June 9, 2016
So everyone ‘knows’ that they should never withdraw from their retirement accounts until 59 1/2 years old, right? Most people cite the 10% penalty that you’d have to pay to the IRS as the big prohibitive cost…but what if the math suggests otherwise??
I heard about the possibility that you may actually come out better off by investing in a tax deferred retirement account, even if you plan on using those funds to retire early. Assuming the same investment returns and timeframe in the comparison of taxable, tax deferred, and tax exempt accounts, you will almost always have more total money to spend if you withdraw the earnings on your original capital during the pre-59.5 years (paying the 10% penalty) and leaving the original contribution to continue to grow until after 59.5 years old. The only time a taxable investment appears to be better is if you can keep the effective tax rate under 15%, which is not too easy because it likely will limit the available investments that are tax efficient enough, further making the case in favor of tax deferred accounts. Pretty incredible if you ask me!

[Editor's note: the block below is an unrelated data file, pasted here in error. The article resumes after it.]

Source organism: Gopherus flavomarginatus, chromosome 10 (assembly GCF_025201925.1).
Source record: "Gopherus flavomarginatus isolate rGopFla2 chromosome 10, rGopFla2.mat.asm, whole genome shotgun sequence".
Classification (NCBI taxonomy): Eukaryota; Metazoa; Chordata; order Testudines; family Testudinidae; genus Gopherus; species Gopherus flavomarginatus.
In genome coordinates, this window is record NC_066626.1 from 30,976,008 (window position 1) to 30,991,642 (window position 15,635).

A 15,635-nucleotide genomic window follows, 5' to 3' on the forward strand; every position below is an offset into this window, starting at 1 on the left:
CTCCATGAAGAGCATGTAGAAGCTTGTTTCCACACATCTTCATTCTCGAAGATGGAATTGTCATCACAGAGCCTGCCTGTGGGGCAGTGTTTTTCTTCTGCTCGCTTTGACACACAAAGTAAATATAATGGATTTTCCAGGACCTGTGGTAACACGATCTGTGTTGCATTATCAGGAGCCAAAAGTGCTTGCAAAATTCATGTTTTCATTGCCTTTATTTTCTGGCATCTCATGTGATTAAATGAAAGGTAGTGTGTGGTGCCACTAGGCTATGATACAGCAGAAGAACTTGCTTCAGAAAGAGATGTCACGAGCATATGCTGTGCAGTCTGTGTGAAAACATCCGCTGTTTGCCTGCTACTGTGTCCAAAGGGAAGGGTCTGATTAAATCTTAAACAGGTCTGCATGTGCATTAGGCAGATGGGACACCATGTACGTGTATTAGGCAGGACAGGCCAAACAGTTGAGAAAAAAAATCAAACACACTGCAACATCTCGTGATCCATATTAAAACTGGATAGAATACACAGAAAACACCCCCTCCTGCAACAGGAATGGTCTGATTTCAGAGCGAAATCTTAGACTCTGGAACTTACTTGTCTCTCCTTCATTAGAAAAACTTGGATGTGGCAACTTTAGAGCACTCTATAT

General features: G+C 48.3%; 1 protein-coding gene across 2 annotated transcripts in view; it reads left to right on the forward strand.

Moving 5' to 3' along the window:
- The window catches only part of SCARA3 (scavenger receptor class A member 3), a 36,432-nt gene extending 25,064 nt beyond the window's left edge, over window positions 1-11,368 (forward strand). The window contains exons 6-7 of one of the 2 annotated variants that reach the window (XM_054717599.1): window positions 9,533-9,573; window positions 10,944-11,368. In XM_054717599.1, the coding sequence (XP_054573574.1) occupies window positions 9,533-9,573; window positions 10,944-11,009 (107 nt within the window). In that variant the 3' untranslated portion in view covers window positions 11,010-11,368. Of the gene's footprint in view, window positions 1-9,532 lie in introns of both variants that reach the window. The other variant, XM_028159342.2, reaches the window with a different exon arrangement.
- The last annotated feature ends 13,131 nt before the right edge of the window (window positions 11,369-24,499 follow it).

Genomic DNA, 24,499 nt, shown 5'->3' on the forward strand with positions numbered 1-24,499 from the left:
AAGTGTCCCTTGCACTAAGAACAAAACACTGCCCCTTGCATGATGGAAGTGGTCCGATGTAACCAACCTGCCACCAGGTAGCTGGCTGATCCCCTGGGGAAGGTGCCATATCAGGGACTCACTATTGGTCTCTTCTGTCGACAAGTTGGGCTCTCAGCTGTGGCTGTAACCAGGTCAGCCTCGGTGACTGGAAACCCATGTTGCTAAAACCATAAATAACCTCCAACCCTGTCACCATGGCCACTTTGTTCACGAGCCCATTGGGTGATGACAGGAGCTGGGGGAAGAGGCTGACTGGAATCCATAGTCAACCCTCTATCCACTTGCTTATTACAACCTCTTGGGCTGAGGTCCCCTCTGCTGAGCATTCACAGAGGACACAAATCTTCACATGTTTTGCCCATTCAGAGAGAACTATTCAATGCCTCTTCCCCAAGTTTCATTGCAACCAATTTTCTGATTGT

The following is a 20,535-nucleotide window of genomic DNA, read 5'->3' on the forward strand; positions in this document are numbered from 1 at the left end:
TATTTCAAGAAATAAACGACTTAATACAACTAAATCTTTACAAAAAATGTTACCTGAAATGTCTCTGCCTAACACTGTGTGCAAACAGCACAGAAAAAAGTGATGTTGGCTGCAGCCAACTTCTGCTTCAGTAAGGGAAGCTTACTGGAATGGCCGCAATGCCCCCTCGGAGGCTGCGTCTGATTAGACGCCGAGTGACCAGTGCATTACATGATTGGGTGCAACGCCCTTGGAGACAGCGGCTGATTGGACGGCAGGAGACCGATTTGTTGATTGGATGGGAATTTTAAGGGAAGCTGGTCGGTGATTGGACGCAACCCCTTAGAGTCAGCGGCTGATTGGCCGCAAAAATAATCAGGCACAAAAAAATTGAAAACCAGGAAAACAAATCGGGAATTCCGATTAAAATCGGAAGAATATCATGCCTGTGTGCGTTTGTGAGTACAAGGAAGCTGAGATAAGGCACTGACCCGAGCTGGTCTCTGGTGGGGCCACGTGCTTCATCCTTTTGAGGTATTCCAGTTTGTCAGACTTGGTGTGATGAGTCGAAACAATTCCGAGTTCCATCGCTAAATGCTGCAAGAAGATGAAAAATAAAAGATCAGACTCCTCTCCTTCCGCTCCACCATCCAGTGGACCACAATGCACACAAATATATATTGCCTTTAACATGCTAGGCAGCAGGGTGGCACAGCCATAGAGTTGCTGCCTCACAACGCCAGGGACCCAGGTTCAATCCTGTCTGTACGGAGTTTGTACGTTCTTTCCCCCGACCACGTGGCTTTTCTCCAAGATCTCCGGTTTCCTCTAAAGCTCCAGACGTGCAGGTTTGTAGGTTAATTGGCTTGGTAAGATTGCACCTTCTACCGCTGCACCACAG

This topic has been described in great detail by Joshua Sheats of the Radical Personal Finance podcast (who I believe got the idea from Bryan Rosner of the Smart Money Better Life blog), so definitely check them out for more detailed information. Joshua Sheats describes it well and provides links to his math proofs within his podcast show notes.